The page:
Internet payment processor BitPay, recently learned this lesson the hard way after their claim for $1.8 million was denied by the Massachusetts Bay Insurance Company. The online bitcoin transaction mediator was victim of a $1.8 million phising scheme after a hacker, posing as the company’s CFO’s, requested over 4,000 bitcoins be transferred to a fraudulent account.
BitPay had acquired a cyber-protection policy from Massachusetts Bay prior to the cyber-attack; however, the company denied the claim because “the loss incurred byBitPay was not a direct loss.” Attorneys for MBIC noted that “since there was not a hacking or unauthorized entry into Bitpay’s computer system fraudulently causing a transfer of money,” the insurer is not liable for the loss. “[I]nstead, the computer system of David Bailey, Bitpay’s business partner, was compromised resulting in fictitious emails being received by Bitpay.” Since David Bailey did not have personal cyber protection to protect his account from a hacking incident, the loss was not covered.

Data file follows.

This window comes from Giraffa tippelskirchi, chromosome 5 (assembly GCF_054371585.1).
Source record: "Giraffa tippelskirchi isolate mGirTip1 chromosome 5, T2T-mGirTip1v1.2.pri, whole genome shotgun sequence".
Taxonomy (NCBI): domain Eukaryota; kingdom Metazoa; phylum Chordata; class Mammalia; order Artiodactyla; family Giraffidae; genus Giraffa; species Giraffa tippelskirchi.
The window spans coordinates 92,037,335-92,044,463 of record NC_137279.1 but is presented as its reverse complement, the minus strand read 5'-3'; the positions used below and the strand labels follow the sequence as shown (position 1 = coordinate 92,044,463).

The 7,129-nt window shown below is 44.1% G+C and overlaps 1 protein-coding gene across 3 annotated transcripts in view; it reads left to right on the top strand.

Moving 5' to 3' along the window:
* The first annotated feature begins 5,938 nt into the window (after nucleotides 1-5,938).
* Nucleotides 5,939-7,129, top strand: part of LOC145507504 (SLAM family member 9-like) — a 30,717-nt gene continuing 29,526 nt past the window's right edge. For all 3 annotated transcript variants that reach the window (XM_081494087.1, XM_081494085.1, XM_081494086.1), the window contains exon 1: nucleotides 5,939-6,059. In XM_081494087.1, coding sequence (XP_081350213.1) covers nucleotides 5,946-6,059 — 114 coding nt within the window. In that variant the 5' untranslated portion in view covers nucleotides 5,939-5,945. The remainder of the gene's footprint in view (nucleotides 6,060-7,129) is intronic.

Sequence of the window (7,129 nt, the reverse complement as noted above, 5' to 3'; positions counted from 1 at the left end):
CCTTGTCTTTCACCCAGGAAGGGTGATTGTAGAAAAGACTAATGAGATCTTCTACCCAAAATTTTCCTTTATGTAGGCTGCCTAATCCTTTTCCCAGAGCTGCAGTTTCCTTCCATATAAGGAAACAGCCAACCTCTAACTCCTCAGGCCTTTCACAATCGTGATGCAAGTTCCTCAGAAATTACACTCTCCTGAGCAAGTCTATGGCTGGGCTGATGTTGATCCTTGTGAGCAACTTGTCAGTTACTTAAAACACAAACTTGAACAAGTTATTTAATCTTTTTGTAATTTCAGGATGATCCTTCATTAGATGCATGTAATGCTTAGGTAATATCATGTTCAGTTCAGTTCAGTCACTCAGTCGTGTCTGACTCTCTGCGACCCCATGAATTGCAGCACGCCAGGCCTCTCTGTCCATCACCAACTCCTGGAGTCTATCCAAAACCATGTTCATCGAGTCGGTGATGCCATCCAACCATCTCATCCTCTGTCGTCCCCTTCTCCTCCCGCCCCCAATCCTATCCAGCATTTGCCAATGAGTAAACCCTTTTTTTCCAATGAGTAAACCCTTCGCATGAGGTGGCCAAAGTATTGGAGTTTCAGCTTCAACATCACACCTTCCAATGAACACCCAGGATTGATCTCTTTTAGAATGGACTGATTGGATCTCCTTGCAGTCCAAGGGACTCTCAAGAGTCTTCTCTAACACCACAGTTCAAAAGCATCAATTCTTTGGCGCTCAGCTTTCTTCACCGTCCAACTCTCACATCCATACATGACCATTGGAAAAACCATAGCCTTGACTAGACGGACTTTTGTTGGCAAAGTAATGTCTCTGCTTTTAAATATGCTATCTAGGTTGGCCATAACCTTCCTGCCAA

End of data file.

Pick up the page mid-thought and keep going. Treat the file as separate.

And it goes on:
BitPay feels misled by their coverage and is currently contesting MBIC’s denial of their claim. If cyber protection does not provide comprehensive coverage for theft, companies will have a difficult time justifying purchasing cyber policies.